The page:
ISLAMABAD (Reuters) - Pakistani President Asif Ali Zardari is “fine” and will return home soon, a news anchor quoted him as saying on Friday, nearly a week after his rush to a Dubai hospital led to speculation the unpopular leader might resign and even of a possible coup.
“I‘m fine and will return soon,” Zardari reportedly told Hamid Mir, a popular news anchor, who repeated the comments on state television. “I did not want to leave. My children and friends and the prime minister insisted that I go for a checkup.”
The issue of the president’s health has gripped Islamabad, exacerbating a series of cascading crises. News media, bloggers and analysts have openly speculated that Zardari would resign or that a coup was afoot.
Zardari seemed to acknowledge the speculation.
“Those that run from the country run with their kids,” Mir quoted the president as saying. “My son is in Pakistan. I left him there.”
“My enemies will be disappointed.”
Zardari likely suffered a transient ischemic attack, sources said on Friday, which can produce stroke-like symptoms but no lasting damage to the brain.
According to the U.S. National Institute of Health web site, a TIA occurs when blood flow to a part of the brain stops for a short period of time. It can produce “stroke-like” symptoms for up to two hours.
“The MRI is clear, but we suspect it may have been that (a TIA)”, said one party official who requested anonymity.
TIAs can be precursors to actual strokes if not quickly treated, which usually include blood thinners to reduce clotting.
Zardari suffers from high blood pressure and diabetes and has been under heavy pressure in recent weeks following the resignation of the ambassador to Washington over an alleged memo to the Pentagon asking for help in forestalling a feared coup attempt in May.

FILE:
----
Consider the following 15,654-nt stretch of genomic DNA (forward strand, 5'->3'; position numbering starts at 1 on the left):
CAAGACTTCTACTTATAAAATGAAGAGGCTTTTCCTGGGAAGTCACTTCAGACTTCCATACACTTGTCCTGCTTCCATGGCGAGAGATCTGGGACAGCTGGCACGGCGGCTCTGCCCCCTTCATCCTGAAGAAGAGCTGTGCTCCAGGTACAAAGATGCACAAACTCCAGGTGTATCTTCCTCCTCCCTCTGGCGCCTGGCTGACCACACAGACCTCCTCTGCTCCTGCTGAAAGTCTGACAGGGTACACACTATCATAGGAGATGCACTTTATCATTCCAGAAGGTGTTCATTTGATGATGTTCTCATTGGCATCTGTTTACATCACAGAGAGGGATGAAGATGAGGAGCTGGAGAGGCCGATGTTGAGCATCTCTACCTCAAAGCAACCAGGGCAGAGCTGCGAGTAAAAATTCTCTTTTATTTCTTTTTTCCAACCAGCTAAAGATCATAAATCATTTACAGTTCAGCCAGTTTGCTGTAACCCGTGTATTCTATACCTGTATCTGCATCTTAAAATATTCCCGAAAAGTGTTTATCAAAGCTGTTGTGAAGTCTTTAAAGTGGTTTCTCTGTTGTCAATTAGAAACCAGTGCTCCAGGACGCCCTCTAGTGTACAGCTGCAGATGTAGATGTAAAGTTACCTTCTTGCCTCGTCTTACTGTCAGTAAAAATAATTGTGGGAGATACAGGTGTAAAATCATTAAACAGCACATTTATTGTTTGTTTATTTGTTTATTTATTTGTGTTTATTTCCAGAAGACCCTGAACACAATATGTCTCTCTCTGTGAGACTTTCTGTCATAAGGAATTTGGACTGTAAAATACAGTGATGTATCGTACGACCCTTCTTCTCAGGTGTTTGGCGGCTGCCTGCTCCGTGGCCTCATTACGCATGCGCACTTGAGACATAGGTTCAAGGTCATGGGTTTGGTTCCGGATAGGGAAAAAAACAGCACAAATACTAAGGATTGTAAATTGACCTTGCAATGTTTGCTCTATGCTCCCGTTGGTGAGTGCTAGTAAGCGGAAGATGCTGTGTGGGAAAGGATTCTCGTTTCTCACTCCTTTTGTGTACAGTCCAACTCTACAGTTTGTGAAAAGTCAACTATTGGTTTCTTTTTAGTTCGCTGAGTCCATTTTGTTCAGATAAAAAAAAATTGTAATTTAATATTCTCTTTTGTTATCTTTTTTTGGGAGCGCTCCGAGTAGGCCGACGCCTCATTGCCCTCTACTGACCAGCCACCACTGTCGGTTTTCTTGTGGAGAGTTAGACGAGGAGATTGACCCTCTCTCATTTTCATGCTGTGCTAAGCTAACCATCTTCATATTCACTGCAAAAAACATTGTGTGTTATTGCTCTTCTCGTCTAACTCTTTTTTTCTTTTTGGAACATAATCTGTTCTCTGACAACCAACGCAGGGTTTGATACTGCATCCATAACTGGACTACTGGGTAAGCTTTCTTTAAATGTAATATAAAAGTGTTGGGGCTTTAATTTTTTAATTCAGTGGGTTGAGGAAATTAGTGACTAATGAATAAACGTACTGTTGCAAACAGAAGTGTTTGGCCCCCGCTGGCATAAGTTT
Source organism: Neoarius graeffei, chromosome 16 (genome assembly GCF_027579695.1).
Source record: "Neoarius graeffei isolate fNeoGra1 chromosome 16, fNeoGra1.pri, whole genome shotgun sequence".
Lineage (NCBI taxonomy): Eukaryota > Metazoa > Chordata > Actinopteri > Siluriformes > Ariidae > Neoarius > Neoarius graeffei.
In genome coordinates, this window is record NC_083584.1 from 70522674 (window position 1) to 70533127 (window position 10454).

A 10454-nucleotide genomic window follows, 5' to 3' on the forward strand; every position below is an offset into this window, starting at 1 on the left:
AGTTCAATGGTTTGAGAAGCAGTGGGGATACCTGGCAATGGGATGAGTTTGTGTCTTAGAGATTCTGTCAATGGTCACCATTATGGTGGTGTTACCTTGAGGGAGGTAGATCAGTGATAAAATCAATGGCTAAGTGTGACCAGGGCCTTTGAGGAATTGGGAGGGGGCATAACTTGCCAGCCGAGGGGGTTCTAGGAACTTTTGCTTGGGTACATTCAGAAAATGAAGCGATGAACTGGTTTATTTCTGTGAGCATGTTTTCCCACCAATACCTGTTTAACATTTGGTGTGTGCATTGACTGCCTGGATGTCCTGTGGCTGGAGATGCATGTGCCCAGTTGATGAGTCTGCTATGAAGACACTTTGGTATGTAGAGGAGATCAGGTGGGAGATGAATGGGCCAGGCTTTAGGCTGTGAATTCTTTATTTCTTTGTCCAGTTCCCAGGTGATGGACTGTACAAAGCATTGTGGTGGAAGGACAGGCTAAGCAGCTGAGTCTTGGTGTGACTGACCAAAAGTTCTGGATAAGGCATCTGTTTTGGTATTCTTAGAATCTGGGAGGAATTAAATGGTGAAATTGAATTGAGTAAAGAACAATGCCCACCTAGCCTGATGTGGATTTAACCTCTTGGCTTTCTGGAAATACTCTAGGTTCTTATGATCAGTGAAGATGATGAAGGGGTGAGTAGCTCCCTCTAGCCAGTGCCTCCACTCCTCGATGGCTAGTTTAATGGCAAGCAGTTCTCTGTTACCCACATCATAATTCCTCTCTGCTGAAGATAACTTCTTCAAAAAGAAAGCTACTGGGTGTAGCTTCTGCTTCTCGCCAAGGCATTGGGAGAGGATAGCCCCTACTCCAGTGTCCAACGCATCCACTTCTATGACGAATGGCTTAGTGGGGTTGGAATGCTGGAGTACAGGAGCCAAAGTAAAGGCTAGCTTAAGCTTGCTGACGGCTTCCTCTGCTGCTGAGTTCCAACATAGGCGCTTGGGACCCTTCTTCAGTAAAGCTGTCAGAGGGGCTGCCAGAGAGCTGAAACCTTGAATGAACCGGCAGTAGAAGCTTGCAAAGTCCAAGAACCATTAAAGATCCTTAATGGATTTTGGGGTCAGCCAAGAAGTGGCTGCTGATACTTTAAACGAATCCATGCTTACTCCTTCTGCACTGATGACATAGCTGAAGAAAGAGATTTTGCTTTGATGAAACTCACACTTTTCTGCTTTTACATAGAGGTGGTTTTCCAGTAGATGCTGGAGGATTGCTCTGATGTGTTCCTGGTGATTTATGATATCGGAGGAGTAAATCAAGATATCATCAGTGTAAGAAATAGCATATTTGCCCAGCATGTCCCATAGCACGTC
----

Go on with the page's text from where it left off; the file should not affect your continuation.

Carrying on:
That political saga immediately preceded a low-point in relations with the United States after a November 26 cross-border NATO air attack killed 24 Pakistani soldiers.
The extent of Zardari’s possible involvement in the memo case is a burning question in Pakistan, where the military dominates, setting security and foreign policy.
Zardari had been due to address parliament this week after the Supreme Court admitted an opposition leader’s petition demanding a judicial inquiry into the memo issue, including any role played by Zardari. That address has now been postponed.
The government fuelled the rumour-mill by offering different explanations for Zardari’s trip to Dubai, initially saying it was previously scheduled routine medical tests. Then the prime minister’s media office said he went to get treatment for a “pre-existing heart condition.”
Zardari was married to late Pakistani Prime Minister Benazir Bhutto and came to power on the back of a sympathy vote after her assassination in 2007.
He has failed to gain the respect of many Pakistanis, and perhaps more importantly, the military.
Zardari, however, would become vulnerable to longstanding corruption charges in Pakistan by losing his legal immunity as a head of state if he steps down.
Editing by Jonathan Thatcher